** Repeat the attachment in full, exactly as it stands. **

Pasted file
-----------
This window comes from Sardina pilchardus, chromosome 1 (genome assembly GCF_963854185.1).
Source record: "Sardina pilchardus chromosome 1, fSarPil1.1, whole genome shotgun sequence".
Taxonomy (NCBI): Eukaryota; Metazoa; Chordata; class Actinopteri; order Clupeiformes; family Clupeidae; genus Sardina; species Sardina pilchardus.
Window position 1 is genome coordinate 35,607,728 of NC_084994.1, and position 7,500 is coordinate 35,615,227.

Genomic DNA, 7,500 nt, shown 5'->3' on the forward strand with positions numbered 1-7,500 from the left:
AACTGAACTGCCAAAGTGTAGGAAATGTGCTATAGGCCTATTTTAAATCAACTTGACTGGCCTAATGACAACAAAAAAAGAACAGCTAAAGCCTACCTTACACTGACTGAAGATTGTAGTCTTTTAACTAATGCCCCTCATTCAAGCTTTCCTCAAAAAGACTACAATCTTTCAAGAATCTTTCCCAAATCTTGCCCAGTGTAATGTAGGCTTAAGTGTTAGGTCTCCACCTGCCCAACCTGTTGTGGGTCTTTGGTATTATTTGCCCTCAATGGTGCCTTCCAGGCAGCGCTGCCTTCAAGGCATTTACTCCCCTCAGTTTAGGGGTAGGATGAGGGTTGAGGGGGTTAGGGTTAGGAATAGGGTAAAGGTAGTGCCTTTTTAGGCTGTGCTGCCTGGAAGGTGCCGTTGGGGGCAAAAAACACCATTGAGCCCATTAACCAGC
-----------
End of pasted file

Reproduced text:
This window comes from Sardina pilchardus, chromosome 1 (genome assembly GCF_963854185.1).
Source record: "Sardina pilchardus chromosome 1, fSarPil1.1, whole genome shotgun sequence".
Taxonomy (NCBI): Eukaryota; Metazoa; Chordata; class Actinopteri; order Clupeiformes; family Clupeidae; genus Sardina; species Sardina pilchardus.
Window position 1 is genome coordinate 35,607,728 of NC_084994.1, and position 7,500 is coordinate 35,615,227.

Genomic DNA, 7,500 nt, shown 5'->3' on the forward strand with positions numbered 1-7,500 from the left:
AACTGAACTGCCAAAGTGTAGGAAATGTGCTATAGGCCTATTTTAAATCAACTTGACTGGCCTAATGACAACAAAAAAAGAACAGCTAAAGCCTACCTTACACTGACTGAAGATTGTAGTCTTTTAACTAATGCCCCTCATTCAAGCTTTCCTCAAAAAGACTACAATCTTTCAAGAATCTTTCCCAAATCTTGCCCAGTGTAATGTAGGCTTAAGTGTTAGGTCTCCACCTGCCCAACCTGTTGTGGGTCTTTGGTATTATTTGCCCTCAATGGTGCCTTCCAGGCAGCGCTGCCTTCAAGGCATTTACTCCCCTCAGTTTAGGGGTAGGATGAGGGTTGAGGGGGTTAGGGTTAGGAATAGGGTAAAGGTAGTGCCTTTTTAGGCTGTGCTGCCTGGAAGGTGCCGTTGGGGGCAAAAAACACCATTGAGCCCATTAACCAGC